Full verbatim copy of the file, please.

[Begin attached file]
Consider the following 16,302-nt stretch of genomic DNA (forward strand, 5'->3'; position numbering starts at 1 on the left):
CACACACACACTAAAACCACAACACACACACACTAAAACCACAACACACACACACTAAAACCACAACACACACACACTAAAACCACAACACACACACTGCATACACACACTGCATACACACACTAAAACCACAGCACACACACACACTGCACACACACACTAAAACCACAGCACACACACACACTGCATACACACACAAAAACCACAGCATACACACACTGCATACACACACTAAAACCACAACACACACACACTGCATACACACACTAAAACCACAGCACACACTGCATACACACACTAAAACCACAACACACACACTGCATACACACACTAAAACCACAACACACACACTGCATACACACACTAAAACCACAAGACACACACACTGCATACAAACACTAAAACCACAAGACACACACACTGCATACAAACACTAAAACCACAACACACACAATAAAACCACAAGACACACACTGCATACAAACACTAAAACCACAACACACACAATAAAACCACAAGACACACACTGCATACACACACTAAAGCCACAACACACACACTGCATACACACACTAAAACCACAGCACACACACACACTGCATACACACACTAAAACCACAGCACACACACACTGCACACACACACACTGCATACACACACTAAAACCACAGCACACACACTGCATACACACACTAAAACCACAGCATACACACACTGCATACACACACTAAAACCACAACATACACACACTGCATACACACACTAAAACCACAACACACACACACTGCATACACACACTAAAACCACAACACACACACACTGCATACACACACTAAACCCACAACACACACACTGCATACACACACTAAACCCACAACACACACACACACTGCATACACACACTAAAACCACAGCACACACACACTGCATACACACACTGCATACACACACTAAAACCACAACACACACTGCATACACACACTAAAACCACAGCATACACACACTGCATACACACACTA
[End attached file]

Consider the following 16,302-nt stretch of genomic DNA (forward strand, 5'->3'; position numbering starts at 1 on the left):
CACACACACACTAAAACCACAACACACACACACTAAAACCACAACACACACACACTAAAACCACAACACACACACACTAAAACCACAACACACACACTGCATACACACACTGCATACACACACTAAAACCACAGCACACACACACACTGCACACACACACTAAAACCACAGCACACACACACACTGCATACACACACAAAAACCACAGCATACACACACTGCATACACACACTAAAACCACAACACACACACACTGCATACACACACTAAAACCACAGCACACACTGCATACACACACTAAAACCACAACACACACACTGCATACACACACTAAAACCACAACACACACACTGCATACACACACTAAAACCACAAGACACACACACTGCATACAAACACTAAAACCACAAGACACACACACTGCATACAAACACTAAAACCACAACACACACAATAAAACCACAAGACACACACTGCATACAAACACTAAAACCACAACACACACAATAAAACCACAAGACACACACTGCATACACACACTAAAGCCACAACACACACACTGCATACACACACTAAAACCACAGCACACACACACACTGCATACACACACTAAAACCACAGCACACACACACTGCACACACACACACTGCATACACACACTAAAACCACAGCACACACACTGCATACACACACTAAAACCACAGCATACACACACTGCATACACACACTAAAACCACAACATACACACACTGCATACACACACTAAAACCACAACACACACACACTGCATACACACACTAAAACCACAACACACACACACTGCATACACACACTAAACCCACAACACACACACTGCATACACACACTAAACCCACAACACACACACACACTGCATACACACACTAAAACCACAGCACACACACACTGCATACACACACTGCATACACACACTAAAACCACAACACACACTGCATACACACACTAAAACCACAGCATACACACACTGCATACACACACTA